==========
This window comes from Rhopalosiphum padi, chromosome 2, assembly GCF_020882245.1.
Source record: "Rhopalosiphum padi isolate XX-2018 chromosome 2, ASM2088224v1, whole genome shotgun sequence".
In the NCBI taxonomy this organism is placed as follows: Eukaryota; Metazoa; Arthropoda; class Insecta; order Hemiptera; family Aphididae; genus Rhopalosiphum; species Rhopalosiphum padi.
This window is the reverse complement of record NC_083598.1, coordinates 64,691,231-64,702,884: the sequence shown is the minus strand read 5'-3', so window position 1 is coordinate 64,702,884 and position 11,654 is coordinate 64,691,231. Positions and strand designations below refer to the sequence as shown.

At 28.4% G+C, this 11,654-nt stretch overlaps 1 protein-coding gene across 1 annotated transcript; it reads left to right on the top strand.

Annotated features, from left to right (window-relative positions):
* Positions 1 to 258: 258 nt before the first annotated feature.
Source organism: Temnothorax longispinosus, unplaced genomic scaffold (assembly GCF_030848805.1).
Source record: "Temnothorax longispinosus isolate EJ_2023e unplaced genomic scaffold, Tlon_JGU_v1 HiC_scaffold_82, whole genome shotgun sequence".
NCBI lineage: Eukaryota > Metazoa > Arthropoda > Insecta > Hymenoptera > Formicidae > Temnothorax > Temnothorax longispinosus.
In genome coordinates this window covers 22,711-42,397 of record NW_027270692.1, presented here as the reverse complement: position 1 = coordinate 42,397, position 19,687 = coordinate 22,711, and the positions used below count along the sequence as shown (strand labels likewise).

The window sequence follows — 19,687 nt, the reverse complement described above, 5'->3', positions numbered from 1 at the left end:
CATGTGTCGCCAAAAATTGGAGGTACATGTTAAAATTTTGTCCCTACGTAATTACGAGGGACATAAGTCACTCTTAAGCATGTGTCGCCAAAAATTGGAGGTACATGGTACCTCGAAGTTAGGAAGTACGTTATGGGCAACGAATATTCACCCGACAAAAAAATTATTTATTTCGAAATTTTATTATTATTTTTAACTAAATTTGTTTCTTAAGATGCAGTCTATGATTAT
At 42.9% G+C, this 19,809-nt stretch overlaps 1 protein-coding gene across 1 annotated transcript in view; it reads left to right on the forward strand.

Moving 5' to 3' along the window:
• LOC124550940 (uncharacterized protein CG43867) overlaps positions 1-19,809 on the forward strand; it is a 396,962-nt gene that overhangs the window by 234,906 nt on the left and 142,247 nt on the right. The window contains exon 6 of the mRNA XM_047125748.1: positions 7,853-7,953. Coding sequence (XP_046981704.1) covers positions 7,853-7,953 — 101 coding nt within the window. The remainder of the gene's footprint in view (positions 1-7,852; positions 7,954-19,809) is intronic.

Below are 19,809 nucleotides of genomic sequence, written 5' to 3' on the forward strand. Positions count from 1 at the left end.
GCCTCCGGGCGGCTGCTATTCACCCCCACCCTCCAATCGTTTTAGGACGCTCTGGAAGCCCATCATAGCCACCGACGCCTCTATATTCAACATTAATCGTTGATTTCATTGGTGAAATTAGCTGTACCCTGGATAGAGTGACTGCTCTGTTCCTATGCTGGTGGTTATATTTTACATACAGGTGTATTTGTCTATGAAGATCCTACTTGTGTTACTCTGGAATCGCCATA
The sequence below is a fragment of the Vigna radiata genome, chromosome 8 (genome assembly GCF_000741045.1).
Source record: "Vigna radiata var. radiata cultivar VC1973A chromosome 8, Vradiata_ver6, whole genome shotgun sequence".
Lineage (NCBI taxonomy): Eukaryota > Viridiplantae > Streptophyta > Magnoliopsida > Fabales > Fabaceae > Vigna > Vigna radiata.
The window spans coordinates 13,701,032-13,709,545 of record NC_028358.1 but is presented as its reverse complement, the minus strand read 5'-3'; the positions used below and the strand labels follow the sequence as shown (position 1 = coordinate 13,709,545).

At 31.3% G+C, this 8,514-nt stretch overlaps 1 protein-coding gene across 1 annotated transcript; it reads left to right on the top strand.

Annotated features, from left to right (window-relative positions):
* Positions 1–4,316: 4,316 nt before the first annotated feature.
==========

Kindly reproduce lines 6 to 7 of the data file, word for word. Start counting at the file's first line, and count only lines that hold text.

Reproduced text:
Annotated features, from left to right (window-relative positions):
* Positions 1 to 258: 258 nt before the first annotated feature.